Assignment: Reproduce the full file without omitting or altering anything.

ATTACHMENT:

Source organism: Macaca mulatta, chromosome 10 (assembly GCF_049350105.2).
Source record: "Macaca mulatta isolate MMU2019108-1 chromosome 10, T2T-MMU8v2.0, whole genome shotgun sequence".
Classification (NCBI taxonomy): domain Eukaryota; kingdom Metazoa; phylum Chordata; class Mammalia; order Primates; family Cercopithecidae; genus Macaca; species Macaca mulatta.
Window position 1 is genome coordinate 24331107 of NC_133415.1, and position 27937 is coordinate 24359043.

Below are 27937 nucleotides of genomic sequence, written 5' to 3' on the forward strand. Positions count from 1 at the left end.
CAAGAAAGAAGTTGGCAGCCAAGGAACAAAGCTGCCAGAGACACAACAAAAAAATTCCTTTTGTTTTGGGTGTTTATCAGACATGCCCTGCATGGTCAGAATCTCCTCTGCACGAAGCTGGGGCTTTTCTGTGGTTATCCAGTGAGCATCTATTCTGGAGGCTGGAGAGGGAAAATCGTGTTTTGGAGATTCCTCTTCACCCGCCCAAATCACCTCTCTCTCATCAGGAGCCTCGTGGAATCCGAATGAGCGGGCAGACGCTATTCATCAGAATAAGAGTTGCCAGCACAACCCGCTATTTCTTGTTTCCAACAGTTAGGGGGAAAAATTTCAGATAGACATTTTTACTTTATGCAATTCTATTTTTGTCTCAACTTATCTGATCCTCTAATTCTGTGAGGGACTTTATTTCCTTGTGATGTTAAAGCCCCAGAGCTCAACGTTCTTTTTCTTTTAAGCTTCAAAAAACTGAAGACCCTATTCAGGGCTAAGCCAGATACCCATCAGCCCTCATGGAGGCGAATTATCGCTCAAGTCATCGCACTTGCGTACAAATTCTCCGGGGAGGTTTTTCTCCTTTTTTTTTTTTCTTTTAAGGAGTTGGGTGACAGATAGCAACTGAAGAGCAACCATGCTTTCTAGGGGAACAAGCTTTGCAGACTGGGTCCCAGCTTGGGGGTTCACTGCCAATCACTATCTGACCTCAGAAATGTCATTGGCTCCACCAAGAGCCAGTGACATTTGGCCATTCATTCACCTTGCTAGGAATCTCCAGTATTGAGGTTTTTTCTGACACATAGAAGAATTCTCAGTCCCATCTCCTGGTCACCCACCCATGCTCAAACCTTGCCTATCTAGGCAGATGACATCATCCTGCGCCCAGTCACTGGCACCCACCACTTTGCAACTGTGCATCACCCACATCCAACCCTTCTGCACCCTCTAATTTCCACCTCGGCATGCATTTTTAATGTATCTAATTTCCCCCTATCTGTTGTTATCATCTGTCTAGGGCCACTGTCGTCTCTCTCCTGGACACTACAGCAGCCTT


Source organism: Macaca mulatta, chromosome 10 (assembly GCF_049350105.2).
Source record: "Macaca mulatta isolate MMU2019108-1 chromosome 10, T2T-MMU8v2.0, whole genome shotgun sequence".
Classification (NCBI taxonomy): domain Eukaryota; kingdom Metazoa; phylum Chordata; class Mammalia; order Primates; family Cercopithecidae; genus Macaca; species Macaca mulatta.
Window position 1 is genome coordinate 24331107 of NC_133415.1, and position 27937 is coordinate 24359043.

Below are 27937 nucleotides of genomic sequence, written 5' to 3' on the forward strand. Positions count from 1 at the left end.
CAAGAAAGAAGTTGGCAGCCAAGGAACAAAGCTGCCAGAGACACAACAAAAAAATTCCTTTTGTTTTGGGTGTTTATCAGACATGCCCTGCATGGTCAGAATCTCCTCTGCACGAAGCTGGGGCTTTTCTGTGGTTATCCAGTGAGCATCTATTCTGGAGGCTGGAGAGGGAAAATCGTGTTTTGGAGATTCCTCTTCACCCGCCCAAATCACCTCTCTCTCATCAGGAGCCTCGTGGAATCCGAATGAGCGGGCAGACGCTATTCATCAGAATAAGAGTTGCCAGCACAACCCGCTATTTCTTGTTTCCAACAGTTAGGGGGAAAAATTTCAGATAGACATTTTTACTTTATGCAATTCTATTTTTGTCTCAACTTATCTGATCCTCTAATTCTGTGAGGGACTTTATTTCCTTGTGATGTTAAAGCCCCAGAGCTCAACGTTCTTTTTCTTTTAAGCTTCAAAAAACTGAAGACCCTATTCAGGGCTAAGCCAGATACCCATCAGCCCTCATGGAGGCGAATTATCGCTCAAGTCATCGCACTTGCGTACAAATTCTCCGGGGAGGTTTTTCTCCTTTTTTTTTTTTCTTTTAAGGAGTTGGGTGACAGATAGCAACTGAAGAGCAACCATGCTTTCTAGGGGAACAAGCTTTGCAGACTGGGTCCCAGCTTGGGGGTTCACTGCCAATCACTATCTGACCTCAGAAATGTCATTGGCTCCACCAAGAGCCAGTGACATTTGGCCATTCATTCACCTTGCTAGGAATCTCCAGTATTGAGGTTTTTTCTGACACATAGAAGAATTCTCAGTCCCATCTCCTGGTCACCCACCCATGCTCAAACCTTGCCTATCTAGGCAGATGACATCATCCTGCGCCCAGTCACTGGCACCCACCACTTTGCAACTGTGCATCACCCACATCCAACCCTTCTGCACCCTCTAATTTCCACCTCGGCATGCATTTTTAATGTATCTAATTTCCCCCTATCTGTTGTTATCATCTGTCTAGGGCCACTGTCGTCTCTCTCCTGGACACTACAGCAGCCTT